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Plethora

Organizing my code (specifically regarding graphics)

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So, in taking all the CS classes I took in school something that the department seemed to want to stress was to keep graphics related classes apart from the rest of your code.  I never really questioned this and for the small projects I've worked on since it always worked well enough. 

 

As an example, let's say I am making a very simple soccer game.  I'm basically going to draw the field, the movable objects, and then an overlay of some sort that might say the time or the score.  Well based on the above I would have a graphics class and it would have a drawField method, a drawPlayers method, and a drawOverlay method.  I would have some kind of "main" method that would pass the player objects (for example) to the Graphics class and it would draw them, simple simple.  The field class, overlay class, and player class wouldn't even know what graphics api I was even using.

 

Well, as I've been trying to build some bigger and more complex games this method of doing things seems less than optimal.  I find I'm passing various objects all over the place and that my Graphics class can "see" basically every single bit of my code, which doesn't seem quite right to me.  I've looked up some open source games to see how they did it and I've seen a few different ways of doing things, but it seems like many have drawable objects drawing themselves.  So is that a better way to do things?  Is my original way of organizing ok?  Is there a "standard" way to do it?

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Having a separate drawing system is better than having all objects draw themselves. Your college department was correct in wanting to keep graphics decoupled from your objects.

 

In your drawing code, it's all right to have separate functions to draw different kinds of things at first, but as your project grows it would make sense to have a standardized data structure which to feed into fewer "final" drawing functions or just one, if possible. "Final" meaning in this case, being the step that sends all the data to the GPU.

The open source games that you were looking at probably had completeness and functionality as a greater priority over code organization and maintenance.

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I would rather have a "physical" game logic side representation of the object, and a graphical representation.

Then you make the actual object which links all those together.

So in a way the object still draws itself, but the drawing is separated and there is no dependency between the game logic and rendering.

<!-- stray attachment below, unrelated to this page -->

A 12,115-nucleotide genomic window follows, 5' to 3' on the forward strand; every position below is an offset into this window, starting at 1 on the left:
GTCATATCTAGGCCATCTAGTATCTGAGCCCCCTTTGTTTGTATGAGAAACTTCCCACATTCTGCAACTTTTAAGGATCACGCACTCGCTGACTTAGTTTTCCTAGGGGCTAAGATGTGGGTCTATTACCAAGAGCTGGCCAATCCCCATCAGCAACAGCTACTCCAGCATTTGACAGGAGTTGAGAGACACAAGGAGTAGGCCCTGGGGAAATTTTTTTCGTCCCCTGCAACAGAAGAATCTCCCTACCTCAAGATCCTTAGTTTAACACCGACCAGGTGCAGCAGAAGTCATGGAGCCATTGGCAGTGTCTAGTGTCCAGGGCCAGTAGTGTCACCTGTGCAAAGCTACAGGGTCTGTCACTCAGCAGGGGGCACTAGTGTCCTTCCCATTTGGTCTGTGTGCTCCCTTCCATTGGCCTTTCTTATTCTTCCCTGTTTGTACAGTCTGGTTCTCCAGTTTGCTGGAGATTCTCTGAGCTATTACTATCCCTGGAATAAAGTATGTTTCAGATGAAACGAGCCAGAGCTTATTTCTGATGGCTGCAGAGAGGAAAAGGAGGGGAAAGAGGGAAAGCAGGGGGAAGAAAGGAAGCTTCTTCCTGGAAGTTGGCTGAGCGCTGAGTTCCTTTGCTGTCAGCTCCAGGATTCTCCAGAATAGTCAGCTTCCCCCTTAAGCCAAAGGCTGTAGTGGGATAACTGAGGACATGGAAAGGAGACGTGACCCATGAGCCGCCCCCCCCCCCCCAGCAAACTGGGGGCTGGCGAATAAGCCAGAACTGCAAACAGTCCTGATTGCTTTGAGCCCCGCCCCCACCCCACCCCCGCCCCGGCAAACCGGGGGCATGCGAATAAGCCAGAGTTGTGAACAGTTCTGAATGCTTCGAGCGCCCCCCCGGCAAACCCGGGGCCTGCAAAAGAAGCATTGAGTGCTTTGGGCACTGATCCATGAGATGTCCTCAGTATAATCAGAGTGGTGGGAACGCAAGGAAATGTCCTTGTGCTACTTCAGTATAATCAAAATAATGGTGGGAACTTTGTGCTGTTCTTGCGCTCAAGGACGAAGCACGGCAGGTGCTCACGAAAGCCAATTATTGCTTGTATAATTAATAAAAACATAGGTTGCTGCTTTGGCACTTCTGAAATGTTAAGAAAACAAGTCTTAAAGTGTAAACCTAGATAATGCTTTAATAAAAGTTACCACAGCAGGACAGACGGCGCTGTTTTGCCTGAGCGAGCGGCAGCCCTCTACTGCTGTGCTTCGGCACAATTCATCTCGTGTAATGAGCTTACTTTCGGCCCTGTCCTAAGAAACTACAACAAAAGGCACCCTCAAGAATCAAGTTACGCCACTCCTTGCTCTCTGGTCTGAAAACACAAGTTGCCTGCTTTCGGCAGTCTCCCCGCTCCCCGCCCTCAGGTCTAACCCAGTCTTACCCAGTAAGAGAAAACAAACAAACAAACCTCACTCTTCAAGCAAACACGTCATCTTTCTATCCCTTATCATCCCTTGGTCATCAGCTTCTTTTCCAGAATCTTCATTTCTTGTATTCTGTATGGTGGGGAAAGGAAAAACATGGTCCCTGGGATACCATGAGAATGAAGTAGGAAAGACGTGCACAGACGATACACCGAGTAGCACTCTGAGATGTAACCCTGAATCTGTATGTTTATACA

You can then make the "glue" class also link player controls and lets say networking or sound to the game logic side representation.

This will also let you store the graphical versions in one place so you can quickly iterate through them telling them to render themselves.

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Having a separate drawing system is better than having all objects draw themselves.


 

so its mean we can optimize our game by using the same sprite/texture which only loaded once on the Drawing class, then apply to all game objects ??

 

correct me if i'm wrong smile.png

Edited by Fs02

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Having a separate drawing system is better than having all objects draw themselves.


 

so its mean we can optimize our game by using the same sprite/texture which only loaded once on the Drawing class, then apply to all game objects ??

 

correct me if i'm wrong smile.png

 

That's correct.  Load every texture you need just once, and have each object reference the sprite texture. All sprite objects have the following in common- a location, a size (dimensions), and a texture. Those get passed to the Drawing class and it's the minimum amount of information that the Drawing class needs to draw the object.

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Also it means that changing the way you handle graphics can be done without completely re-writing all of your entities and physics code, etc. Decoupling is a very good idea in general. You want to try to design things such that changes to one aspect of the program inflict minimal redesign in other areas.

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As an example, for each Minecraft mob there is a dedicated class that knows how to render it (from what I've "researched"). It probably was good idea when they had only creepers but when you have 20 or more different kind of enemies (without even counting NPCs, wildlife, structures, items, etc), it can easily get out of hand.

 

Lots of boilerplate code (hard to maintain/improve), state switches (bad for performance) and so on.

 

MVC patter is pretty nice for those things since it defines a clear barrier between what you're showing to the player (ie, guy getting hit by an arrow) and what is happening at the "game logic" level (instance of class Guy got its health reduced by 20 units).

 

You can change what is shown to the player (ie, arrows got changed by flying magical projectiles that now have some sparkle effect) and the behavior of the logic of the game can remain the same (guy instance got hit, health reduction by 20).

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